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Bust of Buddha, Gandharan (Pakistan), 3rd-4th century. Schist. Gift of David and Richard Nalin ’63 2010.6.16© University of Vermont

BURLINGTON, VT.- This winter, the Fleming Museum of Art opened a new Gallery of Asian Art highlighting exemplary works from its permanent collection, focusing on China, Korea, Japan, India, Sri Lanka, Thailand, Myanmar, Cambodia, and Indonesia. The objects on view span ancient to contemporary examples of courtly, religious, and fine arts as well as everyday objects, including bronzes, ceramics, furniture, clothing and textiles, arms and armor, masks, sculpture, paintings, ink drawings, woodblock prints, and historic photographs. The gallery, which opened on January 17, places objects in the context of the social, political, and religious systems and practices that have shaped the diverse cultures of East, South, and Southeast Asia. 

“We’re thrilled to provide a beautiful new home for the highlights of our Asian collection, where works we’ve been given in the last few decades will dialogue with objects that have been in our collection for over a century,” says Andrea Rosen, the Fleming’s curator and the organizer of the installation. 

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Man’s surcoat (detail), China, 19th century. Silk. Gift of Robert E. Lewis 1919.1.27© University of Vermont

The Fleming’s Asian holdings have grown more than any other aspect of the collection in the past twenty years, through generous gifts from donors such as David and Richard Nalin ’63, William Pickens III ’58, the Doris Duke Southeast Asian Art Collection, Henry D. Ginsburg, Anna Rosenblum Palmer G’88, Lester and Monique Anderson, and others. The legacy of early Fleming donors, such as Henry LeGrand Cannon and Katherine Wolcott, also plays an important role in the installation, demonstrating the ways that collecting and display, by both private citizens and museums, have molded the perception of Asia in the West.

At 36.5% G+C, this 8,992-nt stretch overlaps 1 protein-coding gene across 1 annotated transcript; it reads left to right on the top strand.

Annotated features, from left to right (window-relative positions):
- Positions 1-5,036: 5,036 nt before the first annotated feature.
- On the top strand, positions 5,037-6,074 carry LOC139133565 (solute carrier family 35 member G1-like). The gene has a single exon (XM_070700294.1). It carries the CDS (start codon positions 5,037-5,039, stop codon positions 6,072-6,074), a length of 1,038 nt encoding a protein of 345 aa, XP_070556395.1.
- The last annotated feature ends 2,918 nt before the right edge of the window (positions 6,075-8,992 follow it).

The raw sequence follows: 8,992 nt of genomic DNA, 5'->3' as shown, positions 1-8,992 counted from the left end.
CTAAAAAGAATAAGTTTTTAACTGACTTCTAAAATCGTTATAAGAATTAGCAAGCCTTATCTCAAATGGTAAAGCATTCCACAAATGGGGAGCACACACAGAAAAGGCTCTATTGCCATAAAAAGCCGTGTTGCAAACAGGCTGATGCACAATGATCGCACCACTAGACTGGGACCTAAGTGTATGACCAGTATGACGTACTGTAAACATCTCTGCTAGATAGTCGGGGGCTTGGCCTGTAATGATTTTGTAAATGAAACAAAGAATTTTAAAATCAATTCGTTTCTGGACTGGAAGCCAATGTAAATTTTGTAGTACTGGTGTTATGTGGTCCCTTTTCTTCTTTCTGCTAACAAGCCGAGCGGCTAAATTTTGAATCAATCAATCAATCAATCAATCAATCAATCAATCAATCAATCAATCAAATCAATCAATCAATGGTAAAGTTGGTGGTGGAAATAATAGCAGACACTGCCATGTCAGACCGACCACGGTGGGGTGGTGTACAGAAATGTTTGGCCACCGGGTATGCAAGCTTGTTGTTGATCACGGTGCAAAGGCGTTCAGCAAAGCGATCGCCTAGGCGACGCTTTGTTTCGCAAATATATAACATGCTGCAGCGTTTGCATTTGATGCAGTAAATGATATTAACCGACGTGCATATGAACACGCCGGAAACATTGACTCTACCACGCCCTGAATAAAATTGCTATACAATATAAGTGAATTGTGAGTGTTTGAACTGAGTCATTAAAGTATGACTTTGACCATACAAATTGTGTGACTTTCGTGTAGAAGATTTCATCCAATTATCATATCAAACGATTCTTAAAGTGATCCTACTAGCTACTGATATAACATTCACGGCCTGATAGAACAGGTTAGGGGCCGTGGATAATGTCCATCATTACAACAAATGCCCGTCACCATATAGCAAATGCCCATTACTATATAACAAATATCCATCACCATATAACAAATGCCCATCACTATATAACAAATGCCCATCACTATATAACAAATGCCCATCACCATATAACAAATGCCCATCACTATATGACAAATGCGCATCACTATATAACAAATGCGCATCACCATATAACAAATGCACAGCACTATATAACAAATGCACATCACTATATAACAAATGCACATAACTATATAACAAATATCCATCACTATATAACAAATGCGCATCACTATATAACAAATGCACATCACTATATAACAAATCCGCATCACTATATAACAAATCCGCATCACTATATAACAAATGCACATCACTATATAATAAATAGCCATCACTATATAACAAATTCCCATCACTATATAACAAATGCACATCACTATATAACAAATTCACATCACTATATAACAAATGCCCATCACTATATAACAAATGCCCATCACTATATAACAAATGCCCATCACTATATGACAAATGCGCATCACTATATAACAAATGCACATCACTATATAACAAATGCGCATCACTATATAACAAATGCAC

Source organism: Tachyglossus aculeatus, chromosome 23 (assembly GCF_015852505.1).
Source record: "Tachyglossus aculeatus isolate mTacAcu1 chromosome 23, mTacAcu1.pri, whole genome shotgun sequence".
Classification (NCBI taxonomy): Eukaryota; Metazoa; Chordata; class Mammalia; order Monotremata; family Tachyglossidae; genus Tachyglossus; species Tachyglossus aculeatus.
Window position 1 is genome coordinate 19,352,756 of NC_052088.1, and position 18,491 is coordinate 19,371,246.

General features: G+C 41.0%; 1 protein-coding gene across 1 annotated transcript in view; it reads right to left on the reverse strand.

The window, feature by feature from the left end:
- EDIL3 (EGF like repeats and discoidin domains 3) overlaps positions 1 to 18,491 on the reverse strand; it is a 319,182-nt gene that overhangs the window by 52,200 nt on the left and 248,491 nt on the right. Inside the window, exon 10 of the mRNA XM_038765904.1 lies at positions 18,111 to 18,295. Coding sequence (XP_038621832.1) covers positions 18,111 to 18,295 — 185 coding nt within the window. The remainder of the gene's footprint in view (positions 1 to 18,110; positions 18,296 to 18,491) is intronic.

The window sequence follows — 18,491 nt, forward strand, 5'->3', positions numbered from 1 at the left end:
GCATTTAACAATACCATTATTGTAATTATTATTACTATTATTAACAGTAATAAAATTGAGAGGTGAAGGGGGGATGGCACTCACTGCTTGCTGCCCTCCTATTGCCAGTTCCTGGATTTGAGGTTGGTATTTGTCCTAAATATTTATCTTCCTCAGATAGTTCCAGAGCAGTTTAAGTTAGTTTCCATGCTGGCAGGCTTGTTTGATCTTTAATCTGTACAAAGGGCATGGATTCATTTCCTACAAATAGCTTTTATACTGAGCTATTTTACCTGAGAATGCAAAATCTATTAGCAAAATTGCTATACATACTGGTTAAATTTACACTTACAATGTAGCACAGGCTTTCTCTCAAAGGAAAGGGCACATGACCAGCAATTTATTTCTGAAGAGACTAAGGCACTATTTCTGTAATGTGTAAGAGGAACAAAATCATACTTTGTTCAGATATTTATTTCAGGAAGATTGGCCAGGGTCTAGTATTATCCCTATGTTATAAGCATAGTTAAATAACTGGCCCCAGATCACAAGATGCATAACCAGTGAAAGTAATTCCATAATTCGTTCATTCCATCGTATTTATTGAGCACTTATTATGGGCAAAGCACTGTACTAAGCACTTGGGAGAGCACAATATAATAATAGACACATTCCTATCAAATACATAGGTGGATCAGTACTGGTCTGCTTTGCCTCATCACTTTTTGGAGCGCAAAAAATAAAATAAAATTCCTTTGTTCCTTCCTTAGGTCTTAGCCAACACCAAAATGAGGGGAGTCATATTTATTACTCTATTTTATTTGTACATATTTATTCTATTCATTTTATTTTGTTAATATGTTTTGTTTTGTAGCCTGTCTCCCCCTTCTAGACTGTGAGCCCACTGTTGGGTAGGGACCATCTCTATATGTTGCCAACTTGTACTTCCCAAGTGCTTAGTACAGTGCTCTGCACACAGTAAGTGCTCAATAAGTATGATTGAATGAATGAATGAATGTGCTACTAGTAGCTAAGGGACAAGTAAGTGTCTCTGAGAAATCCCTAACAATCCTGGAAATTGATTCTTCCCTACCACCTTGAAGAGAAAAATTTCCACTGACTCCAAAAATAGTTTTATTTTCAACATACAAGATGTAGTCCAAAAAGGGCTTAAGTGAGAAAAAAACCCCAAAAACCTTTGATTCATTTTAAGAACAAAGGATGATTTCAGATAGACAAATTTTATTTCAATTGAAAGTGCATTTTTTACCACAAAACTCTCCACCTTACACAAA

Faculty and students in UVM’s Asian Studies Program have been involved in the process of planning the installation through classes and internships. In particular, the Honors College class Visualizing History: India, taught by Professor Abigail McGowan, generated student proposals for the installation of the South Asian collection. Interns Olivia Ambo ’17, Marissa McFadden ’17, G’18, Alaina Hendrickson ’18, and Siera Carusone ’18, made significant research contributions; and Professors Erik Esselstrom, John Seyller, Kevin Trainor, and Thomas Borchert, among others, provided invaluable input and support.  

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Andō Hiroshige (Japanese, 1797-1858), Hakone: View of the Lake from the series Fiftythree Stations of the Tôkaidô Road, 1833. Woodblock print; ink and color on paper. Florence Hold Collection 1934.9.11© University of Vermont

The installation is set in the Fleming’s historic Wilbur Room. The room is named after James Wilbur, who donated his collection of Vermontiana to the University of Vermont in 1928, as well as funds to help build a new museum to house it. At various points in the Museum’s history, the Wilbur Room has functioned as a library, a print-study space, and a gallery for student-curated exhibitions. The Gallery of Asian Art is the first major long-term display of permanent collection objects in this room. With refinished floors, a new layout, and a spectacular installation, the space has been transformed, while its historic essence—the walnut-paneled walls, leaded-glass bookcases, and dedications to historic Vermont figures—remain. The new Gallery of Asian Art was generously supported by Eric Hanson, with loans from Elizabeth van Merkensteijn ’79, David and Richard Nalin ’63, and the Middlebury College Museum of Art. 

Complementing the opening of this gallery is a semester-long contemporary exhibition of composited photographs created by American artist Catherine Jansen of the people, places, and animals of India in the Museum’s Wolcott Gallery, an exhibition titled Imbibe: Drinking in Culture features drinking vessels and containers from all over the world, curated from the Museum’s permanent collection.

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Installation view© University of Vermont